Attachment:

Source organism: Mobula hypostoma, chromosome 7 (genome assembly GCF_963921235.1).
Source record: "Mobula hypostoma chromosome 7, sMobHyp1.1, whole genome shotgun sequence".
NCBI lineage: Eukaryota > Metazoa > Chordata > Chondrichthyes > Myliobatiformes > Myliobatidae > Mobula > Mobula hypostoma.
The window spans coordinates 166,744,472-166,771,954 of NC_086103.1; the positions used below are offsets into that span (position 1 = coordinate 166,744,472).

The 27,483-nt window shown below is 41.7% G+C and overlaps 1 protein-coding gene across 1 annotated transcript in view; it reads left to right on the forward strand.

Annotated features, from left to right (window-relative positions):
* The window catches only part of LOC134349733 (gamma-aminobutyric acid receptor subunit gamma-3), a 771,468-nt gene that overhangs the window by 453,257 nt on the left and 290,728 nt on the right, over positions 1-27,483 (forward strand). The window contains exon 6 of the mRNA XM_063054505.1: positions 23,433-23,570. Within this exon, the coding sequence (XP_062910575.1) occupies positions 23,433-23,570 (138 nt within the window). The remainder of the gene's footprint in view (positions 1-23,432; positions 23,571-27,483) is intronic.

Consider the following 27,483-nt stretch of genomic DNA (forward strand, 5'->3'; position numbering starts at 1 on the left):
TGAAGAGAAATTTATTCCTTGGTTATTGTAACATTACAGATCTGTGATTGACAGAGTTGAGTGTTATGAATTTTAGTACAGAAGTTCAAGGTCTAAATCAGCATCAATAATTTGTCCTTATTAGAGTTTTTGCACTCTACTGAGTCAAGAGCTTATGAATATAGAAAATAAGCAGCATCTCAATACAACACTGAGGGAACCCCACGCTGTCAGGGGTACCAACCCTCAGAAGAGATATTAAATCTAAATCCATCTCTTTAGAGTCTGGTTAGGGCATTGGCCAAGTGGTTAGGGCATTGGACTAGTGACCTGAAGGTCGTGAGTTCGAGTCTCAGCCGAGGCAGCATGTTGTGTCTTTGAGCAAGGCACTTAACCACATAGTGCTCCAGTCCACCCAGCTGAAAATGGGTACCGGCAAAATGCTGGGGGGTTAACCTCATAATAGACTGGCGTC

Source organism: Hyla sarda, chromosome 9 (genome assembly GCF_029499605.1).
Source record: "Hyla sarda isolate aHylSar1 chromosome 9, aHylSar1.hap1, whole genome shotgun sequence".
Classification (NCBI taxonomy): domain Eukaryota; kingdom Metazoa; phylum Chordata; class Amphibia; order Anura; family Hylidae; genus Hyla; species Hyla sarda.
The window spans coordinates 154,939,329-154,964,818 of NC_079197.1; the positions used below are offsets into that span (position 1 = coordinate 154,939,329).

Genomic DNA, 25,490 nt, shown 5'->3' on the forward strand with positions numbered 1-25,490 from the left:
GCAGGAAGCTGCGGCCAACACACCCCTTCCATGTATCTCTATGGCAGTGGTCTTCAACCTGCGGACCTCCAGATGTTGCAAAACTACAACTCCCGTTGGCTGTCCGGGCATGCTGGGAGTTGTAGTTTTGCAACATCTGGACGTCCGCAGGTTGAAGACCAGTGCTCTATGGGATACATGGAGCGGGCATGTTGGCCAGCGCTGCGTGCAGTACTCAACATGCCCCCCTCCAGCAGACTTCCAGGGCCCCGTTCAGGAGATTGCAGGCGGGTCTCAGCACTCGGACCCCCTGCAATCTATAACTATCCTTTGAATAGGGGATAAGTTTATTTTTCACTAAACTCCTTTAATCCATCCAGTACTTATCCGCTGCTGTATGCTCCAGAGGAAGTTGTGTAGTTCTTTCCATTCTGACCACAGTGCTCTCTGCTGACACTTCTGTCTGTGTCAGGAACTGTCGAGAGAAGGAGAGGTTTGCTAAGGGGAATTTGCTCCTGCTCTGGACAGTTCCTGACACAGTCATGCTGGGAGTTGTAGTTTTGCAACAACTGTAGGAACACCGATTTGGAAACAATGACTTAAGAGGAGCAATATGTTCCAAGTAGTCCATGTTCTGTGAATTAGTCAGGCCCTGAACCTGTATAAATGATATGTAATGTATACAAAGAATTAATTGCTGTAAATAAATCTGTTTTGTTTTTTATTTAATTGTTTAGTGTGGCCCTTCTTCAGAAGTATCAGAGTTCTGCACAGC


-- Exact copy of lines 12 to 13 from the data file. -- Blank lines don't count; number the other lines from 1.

Classification (NCBI taxonomy): domain Eukaryota; kingdom Metazoa; phylum Chordata; class Amphibia; order Anura; family Hylidae; genus Hyla; species Hyla sarda.
The window spans coordinates 154,939,329-154,964,818 of NC_079197.1; the positions used below are offsets into that span (position 1 = coordinate 154,939,329).